Brittany Ferries to launch world’s largest hybrid vessel on France-UK routes

Brittany Ferries is set to launch the world's largest hybrid vessel on its services between France and the UK.

Brittany Ferries to launch world's largest hybrid vessel on France-UK routes
A ferry from Brittany ferries sails in the harbour of Le Havre, northern France in 2021 (Photo by JOEL SAGET / AFP)

Set to enter service in 2025, the ship will be called the Saint-Malo – and appropriately will operate on the Portsmouth-St Malo route.

The vessel will be able to run both on natural gas and battery power, and the company says it represents another step in its goal of lessening its carbon footprint, after it launched its first LNG-powered vessel, the Salamanca, earlier this year. The company will also launch another hybrid vessel, the Santoña in 2023.

The company announced that this hybrid ship “will be a first on the cross-Channel routes, demonstrating Brittany Ferries’ strong commitment to the energy transition.”

The Saint-Malo will run by combining thermal engines with electric motors/generators and batteries, which will allow it to significantly reduce its fuel consumption. The existing hybrid vessels are already set to reduce Brittany Ferries’ emissions by 20 to 25 percent.

On top of decreasing its carbon footprint, the addition of the hybrid vessel will also offer more beds, in order to increase its capacity for night crossings.

The ship will measure 194.7 meters long and 27.8 meters wide, which is larger than the current vessel in use, Le Bretagne, and will be able to increase passenger capacity during night crossings by 200 to 300 additional seats.

The cabins will range in size and accommodation, with both luxury and standard options. All cabin seats will be equipped with wifi, USB ports, and electrical outlets fitted to both EU and UK standards. Additionally, the ship will also offer five bars and restaurants, as well as a recreational area the deck and two play areas for children.

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France caps visitor numbers at Marseille coves

The Calanques National Park in southern France is limiting entries in a bid to stop its age-old rock formations from collapsing.

France caps visitor numbers at Marseille coves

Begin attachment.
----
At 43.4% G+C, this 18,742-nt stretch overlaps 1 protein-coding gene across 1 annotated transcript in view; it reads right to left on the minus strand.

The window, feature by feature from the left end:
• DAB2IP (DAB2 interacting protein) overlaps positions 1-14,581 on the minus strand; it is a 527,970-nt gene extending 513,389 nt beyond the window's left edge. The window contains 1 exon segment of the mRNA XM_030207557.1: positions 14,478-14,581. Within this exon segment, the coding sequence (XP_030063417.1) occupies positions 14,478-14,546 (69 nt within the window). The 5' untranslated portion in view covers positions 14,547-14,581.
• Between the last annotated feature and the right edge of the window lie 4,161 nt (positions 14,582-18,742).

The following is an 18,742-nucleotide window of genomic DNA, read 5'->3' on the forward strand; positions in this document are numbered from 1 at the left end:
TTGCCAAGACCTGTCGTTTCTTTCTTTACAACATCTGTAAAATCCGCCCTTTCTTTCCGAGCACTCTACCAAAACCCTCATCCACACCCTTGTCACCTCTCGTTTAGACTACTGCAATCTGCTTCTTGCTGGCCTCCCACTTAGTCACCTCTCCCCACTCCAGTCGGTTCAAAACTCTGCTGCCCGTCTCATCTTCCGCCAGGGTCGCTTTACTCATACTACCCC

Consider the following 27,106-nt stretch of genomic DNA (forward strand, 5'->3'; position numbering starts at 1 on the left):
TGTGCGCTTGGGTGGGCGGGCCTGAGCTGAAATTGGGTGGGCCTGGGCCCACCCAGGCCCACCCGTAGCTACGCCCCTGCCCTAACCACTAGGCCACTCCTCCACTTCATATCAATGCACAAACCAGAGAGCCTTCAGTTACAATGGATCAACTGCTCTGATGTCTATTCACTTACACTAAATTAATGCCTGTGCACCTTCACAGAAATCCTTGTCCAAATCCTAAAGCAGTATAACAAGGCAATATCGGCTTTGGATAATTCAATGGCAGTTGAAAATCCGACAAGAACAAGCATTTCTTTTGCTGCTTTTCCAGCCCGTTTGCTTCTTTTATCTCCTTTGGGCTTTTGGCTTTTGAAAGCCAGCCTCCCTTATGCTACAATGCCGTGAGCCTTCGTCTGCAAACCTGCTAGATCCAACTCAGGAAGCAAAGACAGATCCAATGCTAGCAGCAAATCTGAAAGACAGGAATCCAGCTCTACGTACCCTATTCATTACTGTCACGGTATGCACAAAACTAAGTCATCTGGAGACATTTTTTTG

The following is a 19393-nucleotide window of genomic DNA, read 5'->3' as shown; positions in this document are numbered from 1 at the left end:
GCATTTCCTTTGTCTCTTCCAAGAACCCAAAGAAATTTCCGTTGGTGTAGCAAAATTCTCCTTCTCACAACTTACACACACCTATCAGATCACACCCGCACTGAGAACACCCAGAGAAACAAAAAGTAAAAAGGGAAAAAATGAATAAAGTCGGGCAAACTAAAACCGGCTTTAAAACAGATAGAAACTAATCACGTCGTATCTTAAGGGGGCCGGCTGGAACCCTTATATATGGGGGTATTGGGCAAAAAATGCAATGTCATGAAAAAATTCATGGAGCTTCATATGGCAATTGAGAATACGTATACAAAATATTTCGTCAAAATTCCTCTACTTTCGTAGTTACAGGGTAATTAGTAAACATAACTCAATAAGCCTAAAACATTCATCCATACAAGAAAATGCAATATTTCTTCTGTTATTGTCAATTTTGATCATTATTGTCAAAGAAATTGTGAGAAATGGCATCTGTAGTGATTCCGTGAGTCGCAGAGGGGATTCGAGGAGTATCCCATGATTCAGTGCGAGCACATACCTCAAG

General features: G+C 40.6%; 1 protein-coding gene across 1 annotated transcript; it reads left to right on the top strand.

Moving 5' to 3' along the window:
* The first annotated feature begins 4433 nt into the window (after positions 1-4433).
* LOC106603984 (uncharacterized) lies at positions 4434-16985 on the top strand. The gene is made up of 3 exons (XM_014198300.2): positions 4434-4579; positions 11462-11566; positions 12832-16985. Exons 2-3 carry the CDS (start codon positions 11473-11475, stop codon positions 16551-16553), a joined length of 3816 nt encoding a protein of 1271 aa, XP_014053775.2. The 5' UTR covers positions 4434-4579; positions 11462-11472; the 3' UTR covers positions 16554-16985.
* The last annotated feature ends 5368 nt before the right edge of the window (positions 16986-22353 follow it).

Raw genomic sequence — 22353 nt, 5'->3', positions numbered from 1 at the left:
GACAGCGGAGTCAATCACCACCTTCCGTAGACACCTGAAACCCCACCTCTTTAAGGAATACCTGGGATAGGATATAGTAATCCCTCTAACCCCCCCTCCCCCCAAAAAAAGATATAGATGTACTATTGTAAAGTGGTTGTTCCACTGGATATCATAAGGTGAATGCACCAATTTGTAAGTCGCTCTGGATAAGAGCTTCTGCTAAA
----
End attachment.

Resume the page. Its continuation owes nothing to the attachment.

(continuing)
Two popular coves in the “Calanques” area near Marseille, among southern France’s main attractions, saw visitor numbers capped on Sunday for the first time to protect their fragile ecosystem.

The coast between Marseille and Cassis features France’s best-known Calanques, age-old rock formations featuring steep cliffs, offering spectacular views, rare marine fauna and protected swimming.

Hugely popular with locals and visitors alike, they are often accessible only by boat or hiking trails.

Because the limestone formations have little or no topsoil, plants have had to take root in cracks between the rocks, making their hold tenuous and vulnerable to disturbances.

“The Sugiton and Pierres Tombees calanques have fallen victim to very serious soil erosion because of overcrowding,” said the Calanques National Park which manages the landscape of narrow vertical cliffs, inlets and beaches.

“This phenomenon is threatening the landscapes that we love so much, and bio-diversity,” it said.

Access to Sugiton and Pierres Tombees was limited to 400 people each on Sunday, compared to the usual summer daily visitor numbers of 2,500.

The new measure is to allow “the natural regeneration” of the cove, Nicolas Chardin, the national park’s interim director, told AFP at the Sugiton beach on Sunday.

Online bookings are free of charge, but anyone found at the beaches without a pass on capped days can be fined 68 euros ($72).

“Everything went well this morning, let’s hope it stays that way the entire season,” Mathieu Benquet, who heads the national park’s police team, told AFP.

However, many people — including several foreigners — had been turned away at the several checkpoints along the access path to the cove because they didn’t have the required QR code.

Some visitors, hoping for a cooling swim on a hot day, were unhappy about the new rule.

“We’ve been coming here for 10 years, it feels like our home cove,” said Younes Azabib, a 26-year old Marseille resident.

“We thought of everything, the picnic and the pizzas. But we didn’t think to book,” said his friend, Bilal.

But others appreciated the new-found calmness at the beach.

“This is great,” said Isabelle, a 50-year old Marseille resident who usually stays away during the summer because of crowds. “It’s finally possible to have a swim.”

Nicolas Ponsot, a 41-year-old father of three, also welcomed the visitor cap, saying “it helps to preserve this whole eco-system”.

The new rule is to be applied again next Sunday and then daily between July 10 and August 21, the national park said.